North American Scholar

MOORHEAD, Paul Grady

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  • Date of Birth (YYYY-MM-DD): 1891-11-23
  • Born City: Gaffney
  • Born State/Country: SC
  • Parents: James Longstreet & Mary Frances Werts M.
  • Date of Death (YYYY-MM-DD): 1969-08-11
  • Death City: Baton Rouge
  • Death State/Country: LA
  • Married: Helen Rebecca Snead, 20 Sept. 1916.
  • Education:

    Limestone Coll. (SC), 1908-10; A.B. U. South Carolina, 1913; A.M., 1914; Ph.D. U. Chicago, 1923.

  • Professional Experience:

    Instr. Lat. U. South Carolina, 1913-4; asst. in Lat., Fork Union Mil. Acad., 1914-7; prof. Lat. & Gk. & dept. head, Juniata Coll., 1917-20; prof. & dept. head Coll. Charleston, 1923-8; prof. & dept. head Louisiana State University, 1928-61.

  • Dissertation:

    "The Comments on the Content and Form of the Comic Plot in the Commentum Terentii Ascribed to Donatus" (Chicago, 1924).

  • Publications:

    A Short History of the Ancient World with Charles Edward Smith (New York, 1939); "A Note on Donatus, Commentum Terenti, And. Praef. II, 3," CJ 38 (1942-3) 421-3; "Correction of a Reference to Philostratus Vita Apollonii III, 16," CP 48 (1953) 100; "Distribution of Roles in Plautus' Menaechmi," CJ 49 (1953-4) 123-7.

  • Notes:

    Paul Moorhead is described by contemporary sources and those who knew him as patient, kindly, and an enthusiastic promoter of the classics. Indeed, when he came to Louisiana State University in 1928 there were no students studying Greek and only four or five in Latin. In a few short years the Greek program was on solid ground and Latin enrollment had increased twentyfold. A former student recalls that Moorhead was unfailingly courteous and shyly modest, always taught in a suit and tie even in the oppressive heat of Louisiana and would periodically bring his prize-winning roses to adorn the department's office. A significant indication of the notice he brought to classics at LSU is the fact that he was selected in January, 1943, by the Anglo-American Hellenic Bureau of Education as one of five Louisianians to write a formal letter of welcome to the King of Greece, then visiting the United States.Moorhead accomplished these feats almost single-handedly, teaching what, by today's standards, was an onerous number of classes while still finding time to publish and to establish a surprisingly good core collection in the classics at the LSU library.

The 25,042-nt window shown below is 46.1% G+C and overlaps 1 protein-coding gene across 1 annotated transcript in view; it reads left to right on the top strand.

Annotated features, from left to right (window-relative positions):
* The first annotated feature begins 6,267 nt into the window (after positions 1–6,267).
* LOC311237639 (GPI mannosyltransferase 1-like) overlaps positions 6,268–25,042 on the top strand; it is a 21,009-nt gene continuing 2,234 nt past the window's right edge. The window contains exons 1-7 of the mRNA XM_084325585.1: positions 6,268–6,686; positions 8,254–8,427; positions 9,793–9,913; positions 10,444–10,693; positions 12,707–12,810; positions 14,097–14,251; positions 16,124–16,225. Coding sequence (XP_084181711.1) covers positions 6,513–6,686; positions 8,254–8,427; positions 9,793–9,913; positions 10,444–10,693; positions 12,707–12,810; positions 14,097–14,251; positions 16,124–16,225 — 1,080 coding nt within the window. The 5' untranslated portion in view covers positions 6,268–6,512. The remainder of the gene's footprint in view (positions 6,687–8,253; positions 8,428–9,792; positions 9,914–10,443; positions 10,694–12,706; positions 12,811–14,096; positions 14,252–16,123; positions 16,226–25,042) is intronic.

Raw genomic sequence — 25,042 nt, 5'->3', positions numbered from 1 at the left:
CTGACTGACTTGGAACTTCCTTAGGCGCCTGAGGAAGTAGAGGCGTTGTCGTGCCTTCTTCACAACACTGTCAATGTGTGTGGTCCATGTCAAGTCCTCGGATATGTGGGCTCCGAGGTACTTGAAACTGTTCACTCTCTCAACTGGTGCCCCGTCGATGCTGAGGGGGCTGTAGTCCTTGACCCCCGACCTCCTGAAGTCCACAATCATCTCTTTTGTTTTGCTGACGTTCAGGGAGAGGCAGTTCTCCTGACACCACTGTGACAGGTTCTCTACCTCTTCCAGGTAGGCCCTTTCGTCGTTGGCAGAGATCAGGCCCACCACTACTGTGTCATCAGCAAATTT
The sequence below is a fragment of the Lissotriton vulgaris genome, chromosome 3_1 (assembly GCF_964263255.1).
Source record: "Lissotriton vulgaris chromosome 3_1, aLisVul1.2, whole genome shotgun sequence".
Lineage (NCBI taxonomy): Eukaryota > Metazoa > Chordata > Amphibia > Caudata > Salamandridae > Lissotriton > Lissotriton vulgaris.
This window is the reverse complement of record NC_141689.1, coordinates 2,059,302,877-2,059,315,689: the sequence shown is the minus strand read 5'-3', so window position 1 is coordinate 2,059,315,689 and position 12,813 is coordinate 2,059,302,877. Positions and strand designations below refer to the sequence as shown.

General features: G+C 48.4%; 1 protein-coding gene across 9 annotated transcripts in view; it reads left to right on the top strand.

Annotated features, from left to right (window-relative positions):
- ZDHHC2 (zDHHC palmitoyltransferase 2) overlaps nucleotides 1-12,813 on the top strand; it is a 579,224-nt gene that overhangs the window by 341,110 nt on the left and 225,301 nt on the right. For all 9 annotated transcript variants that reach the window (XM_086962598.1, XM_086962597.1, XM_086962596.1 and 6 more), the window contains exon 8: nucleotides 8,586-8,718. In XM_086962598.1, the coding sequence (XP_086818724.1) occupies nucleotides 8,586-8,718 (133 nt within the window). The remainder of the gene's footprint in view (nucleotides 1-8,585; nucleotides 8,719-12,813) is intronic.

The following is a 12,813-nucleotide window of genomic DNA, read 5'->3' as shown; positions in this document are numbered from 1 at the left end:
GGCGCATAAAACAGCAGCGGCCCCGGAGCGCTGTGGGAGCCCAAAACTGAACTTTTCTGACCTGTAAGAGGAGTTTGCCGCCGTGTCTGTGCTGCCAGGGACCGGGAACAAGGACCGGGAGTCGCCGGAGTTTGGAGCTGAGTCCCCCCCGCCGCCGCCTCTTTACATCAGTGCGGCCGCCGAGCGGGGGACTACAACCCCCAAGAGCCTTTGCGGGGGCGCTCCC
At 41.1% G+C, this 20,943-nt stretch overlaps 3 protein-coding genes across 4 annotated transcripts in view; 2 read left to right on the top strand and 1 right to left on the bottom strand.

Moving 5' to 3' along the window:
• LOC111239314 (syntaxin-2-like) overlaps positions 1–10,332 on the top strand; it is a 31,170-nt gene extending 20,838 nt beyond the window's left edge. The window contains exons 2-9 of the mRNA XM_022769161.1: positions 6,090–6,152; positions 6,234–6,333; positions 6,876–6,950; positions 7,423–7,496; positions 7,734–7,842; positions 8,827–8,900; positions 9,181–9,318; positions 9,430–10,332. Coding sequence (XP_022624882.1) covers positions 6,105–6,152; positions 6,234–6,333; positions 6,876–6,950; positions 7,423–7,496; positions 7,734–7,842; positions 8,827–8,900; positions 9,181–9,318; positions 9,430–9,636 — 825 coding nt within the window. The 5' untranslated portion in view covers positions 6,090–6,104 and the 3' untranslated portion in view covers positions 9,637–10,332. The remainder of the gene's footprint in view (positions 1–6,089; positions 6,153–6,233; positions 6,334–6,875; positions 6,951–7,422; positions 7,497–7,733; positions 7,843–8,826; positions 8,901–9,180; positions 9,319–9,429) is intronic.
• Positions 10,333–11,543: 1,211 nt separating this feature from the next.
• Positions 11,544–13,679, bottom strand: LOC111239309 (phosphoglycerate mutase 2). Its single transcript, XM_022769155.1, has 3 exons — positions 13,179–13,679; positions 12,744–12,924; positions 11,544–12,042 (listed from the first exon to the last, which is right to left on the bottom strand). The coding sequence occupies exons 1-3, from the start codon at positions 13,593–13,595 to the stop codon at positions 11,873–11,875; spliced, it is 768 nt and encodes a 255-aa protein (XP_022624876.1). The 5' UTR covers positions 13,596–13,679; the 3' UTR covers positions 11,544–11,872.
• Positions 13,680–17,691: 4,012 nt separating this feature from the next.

• Sources:

    WhAm 9:256.

  • Author: Kenneth Kitchell